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When I was growing up, my doctor still made house calls when we were too sick to get to his office. But he stopped visiting people at home long before he retired. Both he and his patients realized they were perhaps better served by going to his clean, well-equipped office for whatever care they needed.
So I was more than a little surprised when a woman representing my health insurance plan called to schedule me for a home visit from either a nurse practitioner or physician. I have a Medicare Advantage plan, and I thought I was being offered this visit because the caller assumed I was frail and house-bound. I assured her I could easily get to my doctor's office if I needed to. I'd also just had my annual physical, my immunizations and screenings were up to date, and I felt great. Why would I need a home visit?
The only reason she could give was that the clinician would have more time to spend with me than my own doctor did. The home visit would last 45 minutes to an hour and would include a health history, a physical exam, screenings, and health advice. Since I work full-time, I could schedule the visit for a weekend. And she'd even throw in a $25 Walmart gift card if I completed the exam.
I declined, feeling a little creeped out — especially after checking with my doctor and learning that she knew nothing about this. So I did a little research.
I learned that these visits are legitimate — in fact, over a million patients have signed up for them so far. And I learned that the extra exam had reduced hospitalizations, primarily for patients with diabetes, heart failure, or chronic obstructive pulmonary disease. But what still puzzled me was why my insurer would want to incur the extra expense of duplicating the exam and tests I had just gotten from my doctor. I don't have any serious conditions and my doctor consistently receives top grades from all the ratings systems.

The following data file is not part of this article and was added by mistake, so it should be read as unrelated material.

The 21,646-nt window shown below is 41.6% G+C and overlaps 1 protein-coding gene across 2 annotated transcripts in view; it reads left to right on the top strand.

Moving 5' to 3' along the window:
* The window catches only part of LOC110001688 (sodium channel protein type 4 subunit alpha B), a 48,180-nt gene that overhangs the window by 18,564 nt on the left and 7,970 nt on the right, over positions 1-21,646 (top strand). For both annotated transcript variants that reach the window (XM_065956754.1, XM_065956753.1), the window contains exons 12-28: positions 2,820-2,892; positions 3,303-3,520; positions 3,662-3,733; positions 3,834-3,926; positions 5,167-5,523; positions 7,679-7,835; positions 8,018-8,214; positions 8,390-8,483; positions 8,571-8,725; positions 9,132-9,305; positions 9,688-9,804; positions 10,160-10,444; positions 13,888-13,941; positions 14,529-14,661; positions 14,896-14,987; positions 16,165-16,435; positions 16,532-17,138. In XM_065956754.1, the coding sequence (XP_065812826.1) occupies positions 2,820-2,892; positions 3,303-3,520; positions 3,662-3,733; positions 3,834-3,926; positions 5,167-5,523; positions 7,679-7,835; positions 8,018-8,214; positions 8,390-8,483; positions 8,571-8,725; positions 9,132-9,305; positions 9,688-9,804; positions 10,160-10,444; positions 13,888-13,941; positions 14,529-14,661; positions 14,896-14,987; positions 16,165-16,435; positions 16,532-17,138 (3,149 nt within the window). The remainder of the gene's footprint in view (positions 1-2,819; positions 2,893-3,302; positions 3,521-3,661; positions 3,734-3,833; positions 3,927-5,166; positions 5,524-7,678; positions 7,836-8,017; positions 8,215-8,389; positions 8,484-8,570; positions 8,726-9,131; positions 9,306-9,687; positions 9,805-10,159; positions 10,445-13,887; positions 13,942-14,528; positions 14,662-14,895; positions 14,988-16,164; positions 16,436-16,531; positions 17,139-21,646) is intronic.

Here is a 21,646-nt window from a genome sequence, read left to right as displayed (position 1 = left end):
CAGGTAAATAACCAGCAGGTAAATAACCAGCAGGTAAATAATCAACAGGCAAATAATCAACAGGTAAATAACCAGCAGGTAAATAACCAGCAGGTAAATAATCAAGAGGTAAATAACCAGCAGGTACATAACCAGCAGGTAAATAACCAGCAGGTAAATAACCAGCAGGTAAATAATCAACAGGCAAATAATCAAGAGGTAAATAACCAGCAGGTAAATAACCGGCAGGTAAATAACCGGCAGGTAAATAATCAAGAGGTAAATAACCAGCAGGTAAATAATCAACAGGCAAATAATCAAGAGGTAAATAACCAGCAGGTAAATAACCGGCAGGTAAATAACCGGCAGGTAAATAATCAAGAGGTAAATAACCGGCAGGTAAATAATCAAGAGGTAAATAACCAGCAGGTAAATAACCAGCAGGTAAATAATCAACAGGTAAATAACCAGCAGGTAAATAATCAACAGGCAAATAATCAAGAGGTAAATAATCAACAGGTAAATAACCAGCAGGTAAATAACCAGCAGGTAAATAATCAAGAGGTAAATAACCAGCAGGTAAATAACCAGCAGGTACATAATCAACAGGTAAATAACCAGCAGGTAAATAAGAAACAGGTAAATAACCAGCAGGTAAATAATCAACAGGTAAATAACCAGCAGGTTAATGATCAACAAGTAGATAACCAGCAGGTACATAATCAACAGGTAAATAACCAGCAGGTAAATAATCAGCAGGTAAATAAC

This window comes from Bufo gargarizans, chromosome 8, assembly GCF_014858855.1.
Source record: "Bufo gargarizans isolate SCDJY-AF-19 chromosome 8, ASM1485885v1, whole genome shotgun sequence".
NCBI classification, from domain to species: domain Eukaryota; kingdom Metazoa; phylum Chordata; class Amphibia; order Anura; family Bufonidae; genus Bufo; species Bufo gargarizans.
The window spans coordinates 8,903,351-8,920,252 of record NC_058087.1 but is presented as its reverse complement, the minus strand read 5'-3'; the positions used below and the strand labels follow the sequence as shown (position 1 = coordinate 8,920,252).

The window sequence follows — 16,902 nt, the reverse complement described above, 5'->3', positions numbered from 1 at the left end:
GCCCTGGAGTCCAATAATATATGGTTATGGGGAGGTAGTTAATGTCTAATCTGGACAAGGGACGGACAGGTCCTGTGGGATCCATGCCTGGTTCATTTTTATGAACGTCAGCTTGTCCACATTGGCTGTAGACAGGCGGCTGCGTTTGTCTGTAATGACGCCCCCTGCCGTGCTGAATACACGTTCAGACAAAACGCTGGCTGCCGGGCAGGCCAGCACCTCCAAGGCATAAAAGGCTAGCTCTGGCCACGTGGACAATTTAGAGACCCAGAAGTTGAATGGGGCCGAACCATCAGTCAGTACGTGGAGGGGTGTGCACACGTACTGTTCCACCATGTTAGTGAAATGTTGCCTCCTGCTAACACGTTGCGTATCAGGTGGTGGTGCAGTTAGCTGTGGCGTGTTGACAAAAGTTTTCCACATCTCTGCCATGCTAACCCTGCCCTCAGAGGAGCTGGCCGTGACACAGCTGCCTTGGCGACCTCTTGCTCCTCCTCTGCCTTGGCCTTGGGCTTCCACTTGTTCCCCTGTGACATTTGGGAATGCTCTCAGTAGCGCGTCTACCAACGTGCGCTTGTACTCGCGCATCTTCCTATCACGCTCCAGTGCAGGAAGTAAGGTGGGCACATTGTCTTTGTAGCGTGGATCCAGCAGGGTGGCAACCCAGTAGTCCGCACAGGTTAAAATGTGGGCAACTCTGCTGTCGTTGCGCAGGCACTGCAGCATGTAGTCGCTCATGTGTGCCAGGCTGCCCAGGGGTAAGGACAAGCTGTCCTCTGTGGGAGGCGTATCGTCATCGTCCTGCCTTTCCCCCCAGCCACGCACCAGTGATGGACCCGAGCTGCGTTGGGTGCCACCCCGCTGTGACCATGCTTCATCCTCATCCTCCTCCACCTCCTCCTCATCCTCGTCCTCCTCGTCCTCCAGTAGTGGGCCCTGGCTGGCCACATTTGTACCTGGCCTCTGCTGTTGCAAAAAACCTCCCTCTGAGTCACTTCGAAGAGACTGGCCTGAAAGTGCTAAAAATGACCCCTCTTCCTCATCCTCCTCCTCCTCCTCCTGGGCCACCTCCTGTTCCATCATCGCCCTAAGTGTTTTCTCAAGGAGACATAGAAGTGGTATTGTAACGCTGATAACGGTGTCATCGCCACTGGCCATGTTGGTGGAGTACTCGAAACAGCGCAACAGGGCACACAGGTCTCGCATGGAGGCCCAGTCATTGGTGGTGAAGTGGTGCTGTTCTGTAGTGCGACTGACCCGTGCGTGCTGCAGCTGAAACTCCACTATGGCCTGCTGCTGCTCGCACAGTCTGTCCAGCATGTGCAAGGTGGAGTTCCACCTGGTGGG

A method to the supposed madness
Dr. Michael McWilliams suggested an answer. As an associate professor of health policy at Harvard Medical School, he understands the arcane regulations that cover how Medicare reimburses my Medicare Advantage plan for the care I get. He told me that each of us covered by these plans is assigned a risk score. As we develop more health problems, our risk score increases. "The home visits conducted by Medicare Advantage plans allow for the capture of more diagnoses, which in turn increases the risk score that adjusts plan payments from Medicare. Generally speaking, the more diagnoses recorded, the higher the payment," Dr. Williams says.
He explains that the risk adjustment system was created to ensure that plans don't enroll only the healthiest patients, who are less likely to run up charges for expensive procedures and hospital stays. To provide an incentive for insurers to cover sicker patients, the plans are paid commensurately more for their care.
I've received two more calls since I first declined the home visit, each more persistent than the last. Now I understand why. If the clinician could diagnose me with a serious health condition, the company could raise my risk score and get a higher Medicare reimbursement each time I visit the doctor.
What to consider if you're offered a home visit
If you or someone you know is offered a home visit from a Medicare Advantage plan, keep the following in mind:
- If you have a serious health condition, the extra care might help you avoid a hospital stay.
- The care they provide isn't ongoing. This is the only time you will see the clinician who examines you. The results of the exam and tests will be forwarded to your regular clinician for follow-up.
- If you are healthy and the visit results in an increased risk score, you won't have to pay more for your care. But the higher Medicare reimbursement your insurer receives may contribute to the nation's rising health care costs.
- You are not obligated to have a home visit — they're completely optional.